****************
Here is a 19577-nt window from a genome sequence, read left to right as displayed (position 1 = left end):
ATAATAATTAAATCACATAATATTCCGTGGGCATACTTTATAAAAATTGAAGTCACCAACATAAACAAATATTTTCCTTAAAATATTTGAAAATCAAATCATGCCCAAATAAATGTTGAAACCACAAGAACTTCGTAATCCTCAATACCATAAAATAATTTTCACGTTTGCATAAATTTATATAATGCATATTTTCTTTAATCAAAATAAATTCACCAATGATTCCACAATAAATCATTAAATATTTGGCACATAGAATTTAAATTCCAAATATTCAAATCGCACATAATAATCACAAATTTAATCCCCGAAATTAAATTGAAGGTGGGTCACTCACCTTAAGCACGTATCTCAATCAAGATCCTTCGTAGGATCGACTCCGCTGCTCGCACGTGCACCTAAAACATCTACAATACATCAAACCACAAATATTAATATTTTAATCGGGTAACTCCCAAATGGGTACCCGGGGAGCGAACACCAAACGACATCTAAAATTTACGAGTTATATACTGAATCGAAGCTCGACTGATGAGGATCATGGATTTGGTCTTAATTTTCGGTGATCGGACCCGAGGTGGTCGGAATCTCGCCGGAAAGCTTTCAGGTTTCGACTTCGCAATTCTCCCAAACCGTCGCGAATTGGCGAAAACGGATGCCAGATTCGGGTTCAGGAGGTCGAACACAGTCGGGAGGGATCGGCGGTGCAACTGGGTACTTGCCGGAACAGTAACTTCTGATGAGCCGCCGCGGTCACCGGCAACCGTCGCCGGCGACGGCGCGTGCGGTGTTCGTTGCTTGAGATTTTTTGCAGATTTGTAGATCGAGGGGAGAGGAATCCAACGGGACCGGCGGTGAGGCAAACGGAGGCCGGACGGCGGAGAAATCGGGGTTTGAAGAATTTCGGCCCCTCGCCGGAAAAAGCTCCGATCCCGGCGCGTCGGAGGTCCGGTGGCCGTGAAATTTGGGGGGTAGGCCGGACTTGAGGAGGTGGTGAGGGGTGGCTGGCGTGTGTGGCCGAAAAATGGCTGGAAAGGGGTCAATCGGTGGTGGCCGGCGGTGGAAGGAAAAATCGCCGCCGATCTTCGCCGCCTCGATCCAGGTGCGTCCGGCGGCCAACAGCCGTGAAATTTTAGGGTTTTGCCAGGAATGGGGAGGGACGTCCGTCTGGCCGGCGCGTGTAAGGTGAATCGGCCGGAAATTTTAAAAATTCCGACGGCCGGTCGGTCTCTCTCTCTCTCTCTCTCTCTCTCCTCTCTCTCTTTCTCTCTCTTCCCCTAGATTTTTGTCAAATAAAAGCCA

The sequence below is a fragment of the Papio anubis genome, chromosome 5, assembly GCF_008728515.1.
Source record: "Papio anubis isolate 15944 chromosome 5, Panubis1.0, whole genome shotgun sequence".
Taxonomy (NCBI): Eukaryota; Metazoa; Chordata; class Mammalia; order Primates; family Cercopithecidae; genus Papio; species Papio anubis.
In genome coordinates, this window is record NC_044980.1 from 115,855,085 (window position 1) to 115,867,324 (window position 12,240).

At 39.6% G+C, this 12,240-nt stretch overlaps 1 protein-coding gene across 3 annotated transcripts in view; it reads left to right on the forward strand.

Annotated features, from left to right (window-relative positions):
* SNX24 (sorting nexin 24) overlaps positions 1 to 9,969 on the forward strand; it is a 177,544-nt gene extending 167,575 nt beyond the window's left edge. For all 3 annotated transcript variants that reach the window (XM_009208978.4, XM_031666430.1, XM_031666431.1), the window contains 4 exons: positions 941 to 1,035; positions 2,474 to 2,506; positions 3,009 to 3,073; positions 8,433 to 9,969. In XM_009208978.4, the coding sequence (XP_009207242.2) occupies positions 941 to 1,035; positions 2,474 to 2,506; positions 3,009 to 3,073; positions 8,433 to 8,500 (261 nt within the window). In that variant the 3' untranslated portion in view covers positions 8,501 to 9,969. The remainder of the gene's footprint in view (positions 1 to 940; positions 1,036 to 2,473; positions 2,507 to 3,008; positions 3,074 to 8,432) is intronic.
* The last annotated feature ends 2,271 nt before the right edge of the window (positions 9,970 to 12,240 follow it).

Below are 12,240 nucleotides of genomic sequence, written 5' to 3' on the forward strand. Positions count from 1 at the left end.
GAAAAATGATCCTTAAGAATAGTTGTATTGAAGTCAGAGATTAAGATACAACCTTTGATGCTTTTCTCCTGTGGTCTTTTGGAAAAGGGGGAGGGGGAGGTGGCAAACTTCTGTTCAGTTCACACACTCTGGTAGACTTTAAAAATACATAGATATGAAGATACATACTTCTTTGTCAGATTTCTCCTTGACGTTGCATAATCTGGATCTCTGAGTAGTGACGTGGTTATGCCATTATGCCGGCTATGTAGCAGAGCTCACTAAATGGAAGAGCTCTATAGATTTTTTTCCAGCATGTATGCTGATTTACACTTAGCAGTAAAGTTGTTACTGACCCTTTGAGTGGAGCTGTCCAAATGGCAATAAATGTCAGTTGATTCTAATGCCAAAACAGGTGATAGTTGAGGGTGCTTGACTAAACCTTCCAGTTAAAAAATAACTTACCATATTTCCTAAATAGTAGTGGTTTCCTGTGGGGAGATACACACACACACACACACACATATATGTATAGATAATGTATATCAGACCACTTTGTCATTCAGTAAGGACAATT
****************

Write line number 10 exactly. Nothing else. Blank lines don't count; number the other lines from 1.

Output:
* The last annotated feature ends 2,271 nt before the right edge of the window (positions 9,970 to 12,240 follow it).